Hokkien Fried Mee (Big Prawn Noodle)
The dish is one of my personal Singaporean favorites. It consists of egg and rice noodles cooked in a fragrant broth of shrimp and chicken or pork, with egg, pork, prawns, squid, fried pork lard, and deep fried shallots, served with sambal, soy sauce and lime on the side. There are many places in Singapore for great hokkien mee, but some of the best are Geylang Lor 29 Fried Hokkien Mee, Nam Sing Hokkien Mee and Tian Tian Lai Hokkien Mee.
Minced Pork Noodle
Also called bak chor mee, minced pork noodle is typically prepared with thin noodles (however, certain vendors have a thick noodle option) served in a sauce with minced pork, pork slices, pork liver, mushrooms, meatballs, deep fried lard, and wantons. The sauce consists of vinegar, chili, oil, soy sauce and pepper. Tai Hwa Pork Noodle is one of the first Michelin Star hawker stalls (Hong Kong Soya Sauce is the other in Singapore). A strong vinegar flavor is at the heart of this dish, so if you don’t like a slightly sour dish, this may not be for you. My absolute favorite part of this dish is the pork liver as I discuss here. The vinegar and pork liver complement each other perfectly.
Lor mee is Chinese comfort food. It is a braised noodle dish (usually thick, yellow noodles) with a thick gravy-like sauce made with eggs and spices. The noodles are served with fish cake, pieces of fish, braised pork, meat dumplings (chicken or pork), vinegar, minced garlic and sambal. The sauce has a starchy quality making the dish one of the heavier in Singapore, but incredibly satisfying to this girl! Check out Feng Zhen Lor Mee, Xin Mei Xiang Lor Mee and Tiong Bahru Lor Mee for some of the best lor mee stalls in Singapore.
Char Kway Teow
This stir fried rice noodle dish is a comforting, oily, flavor packed dish that brings happiness to my heart. The noodles are stir fried over very high heat with belachan (shrimp paste), cockles, prawns, beansprouts, eggs, garlic, Chinese sausage and crisp fried pieces of pork lard. The noodles have a mild sweetness, combined with heat, depending on how much chili you use. This dish is often considered unhealthy due to the high fat content, but that’s what makes it so good! What was originally coined a poor man’s dish evolved into one of Singapore’s most popular dishes, and a favorite of mine. No. 18 Fried Kway Teow, Hill Street Char Kway Teow, and Outram Park Fried Kway Teow are some of the best places to get this dish.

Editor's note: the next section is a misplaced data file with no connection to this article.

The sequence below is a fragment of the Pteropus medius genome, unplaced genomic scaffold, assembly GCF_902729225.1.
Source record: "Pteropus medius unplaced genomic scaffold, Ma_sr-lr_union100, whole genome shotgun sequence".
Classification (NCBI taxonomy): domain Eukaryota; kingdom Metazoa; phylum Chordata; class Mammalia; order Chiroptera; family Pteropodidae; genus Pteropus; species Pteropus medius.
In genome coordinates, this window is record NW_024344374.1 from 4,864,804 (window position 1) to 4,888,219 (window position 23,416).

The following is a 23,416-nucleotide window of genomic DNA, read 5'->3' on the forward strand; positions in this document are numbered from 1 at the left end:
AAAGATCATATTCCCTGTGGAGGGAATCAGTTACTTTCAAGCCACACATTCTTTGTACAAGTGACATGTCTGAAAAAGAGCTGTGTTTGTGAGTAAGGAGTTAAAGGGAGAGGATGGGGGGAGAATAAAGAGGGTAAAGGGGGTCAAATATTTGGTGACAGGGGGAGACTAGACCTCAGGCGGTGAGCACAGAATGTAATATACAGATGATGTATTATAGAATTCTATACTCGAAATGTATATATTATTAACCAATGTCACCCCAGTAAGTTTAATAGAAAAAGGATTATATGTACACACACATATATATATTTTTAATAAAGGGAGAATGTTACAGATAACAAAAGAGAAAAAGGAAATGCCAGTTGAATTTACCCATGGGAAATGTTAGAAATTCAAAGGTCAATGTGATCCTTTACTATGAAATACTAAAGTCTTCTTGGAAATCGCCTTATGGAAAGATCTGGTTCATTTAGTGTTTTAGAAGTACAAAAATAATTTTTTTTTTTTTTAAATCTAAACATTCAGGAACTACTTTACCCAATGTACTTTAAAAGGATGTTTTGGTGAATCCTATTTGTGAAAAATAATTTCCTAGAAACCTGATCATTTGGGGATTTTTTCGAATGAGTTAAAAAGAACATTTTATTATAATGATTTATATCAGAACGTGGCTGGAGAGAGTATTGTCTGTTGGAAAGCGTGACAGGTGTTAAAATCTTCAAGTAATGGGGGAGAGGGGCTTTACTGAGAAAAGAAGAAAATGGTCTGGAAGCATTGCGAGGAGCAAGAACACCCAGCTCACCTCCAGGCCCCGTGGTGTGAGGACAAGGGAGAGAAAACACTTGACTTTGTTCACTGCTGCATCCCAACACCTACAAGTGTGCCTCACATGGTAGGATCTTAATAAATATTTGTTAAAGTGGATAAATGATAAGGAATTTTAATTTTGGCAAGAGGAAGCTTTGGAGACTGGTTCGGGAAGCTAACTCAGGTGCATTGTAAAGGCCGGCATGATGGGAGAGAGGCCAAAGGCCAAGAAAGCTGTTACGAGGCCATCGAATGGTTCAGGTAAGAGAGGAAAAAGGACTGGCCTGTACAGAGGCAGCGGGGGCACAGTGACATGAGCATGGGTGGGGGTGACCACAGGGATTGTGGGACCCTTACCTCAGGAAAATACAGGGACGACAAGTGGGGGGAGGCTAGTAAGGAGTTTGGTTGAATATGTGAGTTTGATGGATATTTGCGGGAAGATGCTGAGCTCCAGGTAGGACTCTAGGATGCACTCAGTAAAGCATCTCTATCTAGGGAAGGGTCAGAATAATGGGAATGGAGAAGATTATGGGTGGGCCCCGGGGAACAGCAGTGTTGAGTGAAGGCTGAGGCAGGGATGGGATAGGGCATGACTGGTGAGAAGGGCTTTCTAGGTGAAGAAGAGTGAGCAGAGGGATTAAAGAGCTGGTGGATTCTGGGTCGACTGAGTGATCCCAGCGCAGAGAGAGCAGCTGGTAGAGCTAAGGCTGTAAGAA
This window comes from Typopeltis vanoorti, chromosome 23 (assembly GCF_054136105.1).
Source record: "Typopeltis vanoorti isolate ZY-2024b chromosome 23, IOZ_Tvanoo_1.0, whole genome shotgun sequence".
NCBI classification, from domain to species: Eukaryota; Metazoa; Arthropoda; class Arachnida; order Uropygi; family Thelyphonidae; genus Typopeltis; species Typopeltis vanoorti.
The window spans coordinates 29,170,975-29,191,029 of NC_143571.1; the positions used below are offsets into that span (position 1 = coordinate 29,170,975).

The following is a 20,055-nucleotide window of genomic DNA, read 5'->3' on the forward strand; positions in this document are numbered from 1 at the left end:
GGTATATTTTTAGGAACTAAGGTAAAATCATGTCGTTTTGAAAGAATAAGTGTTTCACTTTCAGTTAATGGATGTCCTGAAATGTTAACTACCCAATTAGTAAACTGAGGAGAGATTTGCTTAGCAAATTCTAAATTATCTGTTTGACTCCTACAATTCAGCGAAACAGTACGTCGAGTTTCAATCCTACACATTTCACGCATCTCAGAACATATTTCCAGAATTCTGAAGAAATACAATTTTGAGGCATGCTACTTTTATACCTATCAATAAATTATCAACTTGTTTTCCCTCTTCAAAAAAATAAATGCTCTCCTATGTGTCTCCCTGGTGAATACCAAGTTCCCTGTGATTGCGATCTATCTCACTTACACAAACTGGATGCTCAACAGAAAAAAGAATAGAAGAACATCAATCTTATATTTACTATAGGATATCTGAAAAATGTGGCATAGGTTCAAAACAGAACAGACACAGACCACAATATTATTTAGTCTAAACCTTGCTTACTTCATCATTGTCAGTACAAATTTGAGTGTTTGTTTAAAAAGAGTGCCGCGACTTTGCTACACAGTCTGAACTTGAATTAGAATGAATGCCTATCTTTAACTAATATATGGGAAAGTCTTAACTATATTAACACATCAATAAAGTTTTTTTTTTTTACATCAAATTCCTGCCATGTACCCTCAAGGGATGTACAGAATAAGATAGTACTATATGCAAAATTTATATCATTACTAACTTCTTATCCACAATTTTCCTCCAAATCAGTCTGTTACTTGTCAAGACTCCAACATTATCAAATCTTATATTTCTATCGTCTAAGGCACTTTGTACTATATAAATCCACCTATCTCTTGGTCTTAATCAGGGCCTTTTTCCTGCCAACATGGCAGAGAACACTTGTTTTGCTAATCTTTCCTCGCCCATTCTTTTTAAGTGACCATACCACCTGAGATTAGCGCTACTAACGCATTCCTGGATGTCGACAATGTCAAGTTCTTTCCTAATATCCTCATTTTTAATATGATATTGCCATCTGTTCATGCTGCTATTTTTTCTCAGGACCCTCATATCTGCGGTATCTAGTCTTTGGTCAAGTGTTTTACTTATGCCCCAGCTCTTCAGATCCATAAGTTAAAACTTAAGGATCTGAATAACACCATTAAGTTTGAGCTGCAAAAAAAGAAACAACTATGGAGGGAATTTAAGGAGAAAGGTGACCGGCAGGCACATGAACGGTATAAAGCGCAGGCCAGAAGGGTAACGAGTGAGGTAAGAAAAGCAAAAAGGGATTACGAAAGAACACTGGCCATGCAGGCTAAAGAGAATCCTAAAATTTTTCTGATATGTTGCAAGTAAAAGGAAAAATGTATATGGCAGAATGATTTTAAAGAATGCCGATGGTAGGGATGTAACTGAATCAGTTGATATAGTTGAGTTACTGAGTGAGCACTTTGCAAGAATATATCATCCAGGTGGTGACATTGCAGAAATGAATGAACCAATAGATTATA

Fish Head Curry
Talk about your comfort food – what’s better than the head of a fish stewed in a sweet, spicy curry served with bread and/or rice? Tamarind, coconut milk, and spices are combined to make the curry broth used to braise the fish head and vegetables. The dish is served in Indian, Chinese, Peranakan and Malaysian restaurants. It is really a multi-cultural dish. Each culture has its own variation, however, the basic ingredients and principles remain the same. The taste can range from a sweeter, milder version, to a fiery hot, light your tongue on fire version. Either way, this is a warm your belly kind of dish. Sop it up with some bread or mix it with some rice and you’re ready to go. Some of the best spots for fish head curry are Ocean Curry Fish Head, and Zai Shun Curry Fish head.
I’ll be honest, the idea of roti prata at first glance was not overly exciting to me; I mean bread dipped in curry sauce, I can get that back in the states. Once I tried it, it took all the self control I had to not drink the curry sauce once the bread was gone. The flatbread is typically cooked over a flat grill and served with a fish, chicken, mutton or vegetable based curry. Sometimes the bread is filled with onion, eggs, cheese, mutton or other meats (known as Murtabak). Check out Zam Zam for some of the best roti prata around.
So there it is, my top 10 Singapore dishes that you have got to try. It took me a very long time to narrow it down to 10!
I would love to hear what some of your favorite dishes are, and the best places to get them. I’m always looking for some new ideas for my next visit!